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Keane’s Emergence from his Comfort Zone One of Ancelotti’s Early Everton Triumphs

In Everton’s last home match before lockdown, a 1-1 draw against Manchester United, there are a load of moments that stand out.

Dominic Calvert-Lewin closing down David De Gea early on to score. Lovely.

Jordan Pickford letting a long-range Bruno Fernandes shot squirm under his body for United to equalise. Eurgh.

And a controversial VAR call dashing Everton’s hopes of a win deep into injury time. Grim.

The reaction from supporters pre-game when Michael Keane was named in the starting lineup also sticks in the mind, with Yerry Mina and Mason Holgate enjoying a previously prosperous partnership. 

In March, Keane was out of favour and out of form, with memories of a substitute appearance against Arsenal and a comical shanked pass into stands still vivid. He looked like he’d gone.

After doing well against United, concerns about his suitability returned in a 4-0 loss against Chelsea the following week. It was a performance that hauled Keane’s biggest weaknesses under the microscope; too slow, not good enough on the ball and not aggressive.

These days? While Calvert-Lewin is still scoring, Pickford is still chucking them in and VAR is costing teams dramatic late wins at Goodison Park (*sniggers*), Keane has been able to alter the status quo in a major way. He’s been a pillar of strength at the base of Ancelotti’s side. 

When football was halted earlier in the year and Everton looked set to sign Gabriel, there was a feeling the former Burnley man would fall down to fourth in the centre-back pecking order. A summer sale didn’t feel out of the question.

Instead, he’s blossomed into Everton’s defensive rock; the only player to have featured in all eight of the team’s competitive matches this season. Keane has dominated in both boxes, knitting together the back four and getting on the end of some pinpoint deliveries to score three times; he also conjured a delightful assist for Calvert-Lewin in the League Cup against West Ham.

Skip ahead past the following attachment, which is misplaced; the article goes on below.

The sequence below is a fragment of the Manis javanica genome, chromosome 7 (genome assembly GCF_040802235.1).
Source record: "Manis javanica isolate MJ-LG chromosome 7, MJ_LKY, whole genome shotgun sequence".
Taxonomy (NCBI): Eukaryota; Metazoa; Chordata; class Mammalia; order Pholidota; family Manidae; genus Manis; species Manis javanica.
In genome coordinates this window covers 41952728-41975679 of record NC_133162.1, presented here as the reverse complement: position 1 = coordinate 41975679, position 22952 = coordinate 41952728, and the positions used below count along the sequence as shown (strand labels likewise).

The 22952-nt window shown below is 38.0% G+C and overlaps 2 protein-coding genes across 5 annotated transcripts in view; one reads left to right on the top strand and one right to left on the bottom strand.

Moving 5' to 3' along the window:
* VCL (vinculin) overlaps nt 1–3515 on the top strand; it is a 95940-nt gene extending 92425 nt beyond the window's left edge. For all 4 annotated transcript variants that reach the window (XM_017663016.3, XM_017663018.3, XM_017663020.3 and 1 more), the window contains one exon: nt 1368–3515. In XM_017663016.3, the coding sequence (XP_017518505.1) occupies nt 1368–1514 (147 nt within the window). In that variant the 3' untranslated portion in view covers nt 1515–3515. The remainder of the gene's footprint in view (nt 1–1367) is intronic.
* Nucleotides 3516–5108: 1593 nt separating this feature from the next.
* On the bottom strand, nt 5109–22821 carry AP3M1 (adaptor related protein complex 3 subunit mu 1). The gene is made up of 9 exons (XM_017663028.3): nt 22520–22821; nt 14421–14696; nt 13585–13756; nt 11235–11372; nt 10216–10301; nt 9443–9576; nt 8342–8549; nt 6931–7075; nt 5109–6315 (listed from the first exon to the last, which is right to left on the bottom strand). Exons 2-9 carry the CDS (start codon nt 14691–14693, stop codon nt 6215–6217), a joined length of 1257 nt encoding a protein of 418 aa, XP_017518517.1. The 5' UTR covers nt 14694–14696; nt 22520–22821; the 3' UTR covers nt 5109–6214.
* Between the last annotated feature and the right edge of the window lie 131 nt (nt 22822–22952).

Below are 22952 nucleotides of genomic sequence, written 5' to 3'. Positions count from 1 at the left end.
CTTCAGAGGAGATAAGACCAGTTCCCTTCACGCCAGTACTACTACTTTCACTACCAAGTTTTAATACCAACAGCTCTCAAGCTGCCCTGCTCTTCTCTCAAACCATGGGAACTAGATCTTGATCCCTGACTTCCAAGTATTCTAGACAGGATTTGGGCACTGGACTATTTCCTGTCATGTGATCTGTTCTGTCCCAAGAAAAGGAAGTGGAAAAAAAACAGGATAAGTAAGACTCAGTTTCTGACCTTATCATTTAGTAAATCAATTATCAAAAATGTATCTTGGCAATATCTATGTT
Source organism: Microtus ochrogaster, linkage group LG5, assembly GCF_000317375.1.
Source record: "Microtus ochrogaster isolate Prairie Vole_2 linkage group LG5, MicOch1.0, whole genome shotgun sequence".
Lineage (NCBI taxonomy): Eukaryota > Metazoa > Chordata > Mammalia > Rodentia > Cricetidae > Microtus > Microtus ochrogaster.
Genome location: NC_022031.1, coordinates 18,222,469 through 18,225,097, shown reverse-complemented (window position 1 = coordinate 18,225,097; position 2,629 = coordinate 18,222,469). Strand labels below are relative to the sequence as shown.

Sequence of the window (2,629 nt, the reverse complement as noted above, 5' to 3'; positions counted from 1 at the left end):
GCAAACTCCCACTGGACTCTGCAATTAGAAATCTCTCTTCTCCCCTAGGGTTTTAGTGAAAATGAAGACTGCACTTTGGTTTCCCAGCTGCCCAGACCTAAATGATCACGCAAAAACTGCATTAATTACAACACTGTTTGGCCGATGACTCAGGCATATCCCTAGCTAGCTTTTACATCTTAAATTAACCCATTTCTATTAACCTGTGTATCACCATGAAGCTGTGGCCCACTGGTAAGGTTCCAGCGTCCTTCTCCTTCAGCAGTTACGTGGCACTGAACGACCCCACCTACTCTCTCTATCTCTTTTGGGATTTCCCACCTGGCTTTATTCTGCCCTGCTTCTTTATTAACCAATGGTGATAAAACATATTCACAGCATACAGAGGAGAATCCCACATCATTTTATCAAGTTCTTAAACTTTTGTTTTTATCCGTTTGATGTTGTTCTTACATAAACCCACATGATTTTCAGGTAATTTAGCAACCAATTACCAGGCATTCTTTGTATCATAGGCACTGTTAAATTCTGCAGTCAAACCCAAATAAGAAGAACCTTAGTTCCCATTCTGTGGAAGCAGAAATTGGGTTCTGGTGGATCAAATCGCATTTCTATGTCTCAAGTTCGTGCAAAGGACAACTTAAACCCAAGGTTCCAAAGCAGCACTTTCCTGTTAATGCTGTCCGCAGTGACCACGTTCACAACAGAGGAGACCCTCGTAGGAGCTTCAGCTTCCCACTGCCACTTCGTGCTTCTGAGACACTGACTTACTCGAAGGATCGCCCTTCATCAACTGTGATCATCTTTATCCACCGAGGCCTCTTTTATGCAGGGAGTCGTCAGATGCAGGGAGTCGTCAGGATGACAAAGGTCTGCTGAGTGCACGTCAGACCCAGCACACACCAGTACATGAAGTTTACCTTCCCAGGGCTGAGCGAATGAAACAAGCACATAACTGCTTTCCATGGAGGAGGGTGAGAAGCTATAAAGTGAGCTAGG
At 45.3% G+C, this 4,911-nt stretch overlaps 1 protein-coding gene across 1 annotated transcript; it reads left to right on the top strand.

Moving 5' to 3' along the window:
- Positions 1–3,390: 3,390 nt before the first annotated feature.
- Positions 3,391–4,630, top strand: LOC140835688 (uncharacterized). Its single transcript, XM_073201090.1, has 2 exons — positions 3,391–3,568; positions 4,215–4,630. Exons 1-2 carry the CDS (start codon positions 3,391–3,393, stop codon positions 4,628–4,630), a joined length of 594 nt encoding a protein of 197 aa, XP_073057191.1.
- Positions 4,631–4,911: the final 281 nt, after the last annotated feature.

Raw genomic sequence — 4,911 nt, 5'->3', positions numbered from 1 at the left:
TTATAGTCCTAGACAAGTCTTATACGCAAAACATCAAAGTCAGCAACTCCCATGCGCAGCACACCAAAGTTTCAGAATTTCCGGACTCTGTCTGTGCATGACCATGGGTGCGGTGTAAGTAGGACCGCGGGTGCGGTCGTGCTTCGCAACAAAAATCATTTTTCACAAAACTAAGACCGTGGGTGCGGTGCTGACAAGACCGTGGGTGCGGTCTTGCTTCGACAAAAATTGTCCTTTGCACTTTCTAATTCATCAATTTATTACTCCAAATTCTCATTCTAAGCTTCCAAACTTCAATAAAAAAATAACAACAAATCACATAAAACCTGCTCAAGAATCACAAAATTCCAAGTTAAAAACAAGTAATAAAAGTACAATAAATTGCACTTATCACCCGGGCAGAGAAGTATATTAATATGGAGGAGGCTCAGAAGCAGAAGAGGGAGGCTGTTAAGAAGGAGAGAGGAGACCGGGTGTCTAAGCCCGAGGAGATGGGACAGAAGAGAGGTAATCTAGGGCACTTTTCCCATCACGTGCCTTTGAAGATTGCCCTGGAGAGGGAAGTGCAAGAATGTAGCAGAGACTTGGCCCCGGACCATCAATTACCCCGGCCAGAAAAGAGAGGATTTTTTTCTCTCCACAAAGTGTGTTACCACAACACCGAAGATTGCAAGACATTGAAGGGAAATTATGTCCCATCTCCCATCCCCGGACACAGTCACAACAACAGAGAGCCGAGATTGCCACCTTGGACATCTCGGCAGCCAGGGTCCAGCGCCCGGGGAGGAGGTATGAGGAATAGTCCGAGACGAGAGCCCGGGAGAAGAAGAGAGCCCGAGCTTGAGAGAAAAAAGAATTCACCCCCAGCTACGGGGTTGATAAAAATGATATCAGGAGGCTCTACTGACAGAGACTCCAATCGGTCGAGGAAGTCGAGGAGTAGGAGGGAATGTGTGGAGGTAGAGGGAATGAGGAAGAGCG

Confidence is pulsing through him at the moment, leaving him bristling with an inner belief that many doubted he possessed. Yet perhaps the most encouraging facet of Keane’s surge is that he’s performed in an imperfect Everton setup for his attributes.

In recent weeks he’s had to cope with a rotating cast of midfielders ahead of him due to injuries and as Saturday’s clash indicated, behind him he has the most erratic goalkeeper in the division at the moment. 

Stylistically, Everton have made changes that shouldn’t really suit Keane either. This term there’s been a noticeable shift towards expansive football from the Toffees, putting extra emphasis on a defender’s distribution and ability to win one-on-one battles. In the past, the 27-year-old has been ruthlessly exploited in these areas.

This confident stride outside his comfort zone is exciting, as his previous purple patches came in a model that suited him. When there was an elite defensive midfielder ahead of him in Idrissa Gueye and one of the most dynamic defenders in the division alongside him in Kurt Zouma. He was snug between lads who could do his running, pressing and passing for him.

It didn’t look like Keane would be able to thrive without those safety blankets, whereas now there are different dimensions to his centre-back play. He said himself back in July those flaws are something he worked on during the break.

“It is about sharp footwork and twisting and turning, staying with runners and blocking crosses,” Keane revealed. “There are certain ways to work on those things. It was a long period away from the Club and you can do more than just tick over across that length of time. It was a chance work on things I wanted to improve, like my physique and agility.”

The manager clearly saw something in Keane too. Perhaps that’s why he was willing to give him opportunities pre-lockdown when others were ready to go all in on the Holgate-Mina axis. A new five-year contract in August would not have come without Ancelotti’s blessing either.

In the long-term, Everton’s centre-back spot will trigger a lot of debate. A returning Holgate, one of the club’s stars in a forgettable 2019-20, and summer signing Ben Godfrey will both fancy their chances of forcing their way into the team. Yerry Mina has enjoyed a strong start to the season too.

In the past, Keane felt like a footballer who would potentially wilt under that sort of environment. Maybe one who’d be content with being in the frame for starts rather than being one of the first names in XI.

Now? He looks a like a much tougher lad to shift, for Ancelotti, his rivals in the squad and opposition attackers.

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